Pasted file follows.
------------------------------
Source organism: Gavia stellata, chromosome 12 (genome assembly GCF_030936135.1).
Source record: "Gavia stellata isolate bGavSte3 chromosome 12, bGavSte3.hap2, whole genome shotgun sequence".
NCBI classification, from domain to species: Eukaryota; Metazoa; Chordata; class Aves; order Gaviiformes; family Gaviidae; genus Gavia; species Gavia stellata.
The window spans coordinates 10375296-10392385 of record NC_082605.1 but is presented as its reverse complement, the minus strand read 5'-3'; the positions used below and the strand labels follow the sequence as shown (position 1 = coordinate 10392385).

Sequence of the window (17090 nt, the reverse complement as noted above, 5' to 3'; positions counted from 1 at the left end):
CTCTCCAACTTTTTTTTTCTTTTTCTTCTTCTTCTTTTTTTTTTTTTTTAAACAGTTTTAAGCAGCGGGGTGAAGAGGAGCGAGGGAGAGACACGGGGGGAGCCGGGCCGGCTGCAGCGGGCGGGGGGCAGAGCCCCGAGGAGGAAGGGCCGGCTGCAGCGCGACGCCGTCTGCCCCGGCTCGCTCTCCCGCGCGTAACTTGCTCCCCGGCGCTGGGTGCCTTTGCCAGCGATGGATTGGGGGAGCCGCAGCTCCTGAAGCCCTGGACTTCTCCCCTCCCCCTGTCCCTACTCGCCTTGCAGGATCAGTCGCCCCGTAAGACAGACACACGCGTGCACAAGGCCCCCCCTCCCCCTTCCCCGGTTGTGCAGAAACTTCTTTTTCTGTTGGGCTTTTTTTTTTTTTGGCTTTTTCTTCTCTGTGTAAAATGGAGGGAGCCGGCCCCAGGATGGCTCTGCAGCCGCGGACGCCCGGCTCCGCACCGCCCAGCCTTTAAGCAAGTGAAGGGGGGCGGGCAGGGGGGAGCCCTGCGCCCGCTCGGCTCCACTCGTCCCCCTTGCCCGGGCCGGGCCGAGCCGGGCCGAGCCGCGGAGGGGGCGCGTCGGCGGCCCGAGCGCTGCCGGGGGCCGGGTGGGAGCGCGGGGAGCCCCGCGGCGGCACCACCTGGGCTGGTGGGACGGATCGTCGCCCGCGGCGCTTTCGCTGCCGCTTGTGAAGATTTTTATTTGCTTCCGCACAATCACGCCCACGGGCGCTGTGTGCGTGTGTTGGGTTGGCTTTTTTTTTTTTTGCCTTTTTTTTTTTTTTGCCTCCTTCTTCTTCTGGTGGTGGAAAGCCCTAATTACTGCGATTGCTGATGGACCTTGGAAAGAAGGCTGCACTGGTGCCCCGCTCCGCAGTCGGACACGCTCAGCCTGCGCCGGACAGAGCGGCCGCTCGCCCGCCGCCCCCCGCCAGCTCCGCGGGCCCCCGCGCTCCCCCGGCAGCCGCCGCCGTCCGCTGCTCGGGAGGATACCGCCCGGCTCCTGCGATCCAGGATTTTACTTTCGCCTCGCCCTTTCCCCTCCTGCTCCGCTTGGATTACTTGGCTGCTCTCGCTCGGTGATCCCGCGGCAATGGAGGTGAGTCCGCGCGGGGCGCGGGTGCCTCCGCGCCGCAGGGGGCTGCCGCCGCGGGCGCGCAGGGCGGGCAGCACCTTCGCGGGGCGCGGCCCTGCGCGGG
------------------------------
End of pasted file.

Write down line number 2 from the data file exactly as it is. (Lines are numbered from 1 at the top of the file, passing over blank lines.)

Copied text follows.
Source record: "Gavia stellata isolate bGavSte3 chromosome 12, bGavSte3.hap2, whole genome shotgun sequence".